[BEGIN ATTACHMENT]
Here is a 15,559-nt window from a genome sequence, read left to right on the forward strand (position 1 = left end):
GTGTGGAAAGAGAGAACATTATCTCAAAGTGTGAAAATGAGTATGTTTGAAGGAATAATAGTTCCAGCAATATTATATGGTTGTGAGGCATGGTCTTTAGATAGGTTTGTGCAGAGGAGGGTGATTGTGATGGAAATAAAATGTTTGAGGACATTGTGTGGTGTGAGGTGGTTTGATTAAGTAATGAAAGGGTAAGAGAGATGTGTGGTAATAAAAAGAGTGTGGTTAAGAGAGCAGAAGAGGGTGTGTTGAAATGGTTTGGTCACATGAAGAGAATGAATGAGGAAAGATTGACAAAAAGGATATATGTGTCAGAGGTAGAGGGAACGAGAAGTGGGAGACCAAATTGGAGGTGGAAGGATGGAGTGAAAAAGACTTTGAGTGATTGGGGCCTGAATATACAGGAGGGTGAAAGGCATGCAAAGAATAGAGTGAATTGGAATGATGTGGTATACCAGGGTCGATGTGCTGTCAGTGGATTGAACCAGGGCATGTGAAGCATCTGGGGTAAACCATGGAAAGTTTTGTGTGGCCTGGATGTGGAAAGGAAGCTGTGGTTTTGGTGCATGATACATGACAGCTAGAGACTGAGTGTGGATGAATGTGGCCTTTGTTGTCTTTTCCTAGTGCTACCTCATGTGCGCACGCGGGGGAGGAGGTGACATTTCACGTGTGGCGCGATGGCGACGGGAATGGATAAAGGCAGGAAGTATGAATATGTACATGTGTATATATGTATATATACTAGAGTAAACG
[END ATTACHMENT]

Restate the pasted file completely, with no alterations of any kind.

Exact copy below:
Here is a 15,559-nt window from a genome sequence, read left to right on the forward strand (position 1 = left end):
GTGTGGAAAGAGAGAACATTATCTCAAAGTGTGAAAATGAGTATGTTTGAAGGAATAATAGTTCCAGCAATATTATATGGTTGTGAGGCATGGTCTTTAGATAGGTTTGTGCAGAGGAGGGTGATTGTGATGGAAATAAAATGTTTGAGGACATTGTGTGGTGTGAGGTGGTTTGATTAAGTAATGAAAGGGTAAGAGAGATGTGTGGTAATAAAAAGAGTGTGGTTAAGAGAGCAGAAGAGGGTGTGTTGAAATGGTTTGGTCACATGAAGAGAATGAATGAGGAAAGATTGACAAAAAGGATATATGTGTCAGAGGTAGAGGGAACGAGAAGTGGGAGACCAAATTGGAGGTGGAAGGATGGAGTGAAAAAGACTTTGAGTGATTGGGGCCTGAATATACAGGAGGGTGAAAGGCATGCAAAGAATAGAGTGAATTGGAATGATGTGGTATACCAGGGTCGATGTGCTGTCAGTGGATTGAACCAGGGCATGTGAAGCATCTGGGGTAAACCATGGAAAGTTTTGTGTGGCCTGGATGTGGAAAGGAAGCTGTGGTTTTGGTGCATGATACATGACAGCTAGAGACTGAGTGTGGATGAATGTGGCCTTTGTTGTCTTTTCCTAGTGCTACCTCATGTGCGCACGCGGGGGAGGAGGTGACATTTCACGTGTGGCGCGATGGCGACGGGAATGGATAAAGGCAGGAAGTATGAATATGTACATGTGTATATATGTATATATACTAGAGTAAACG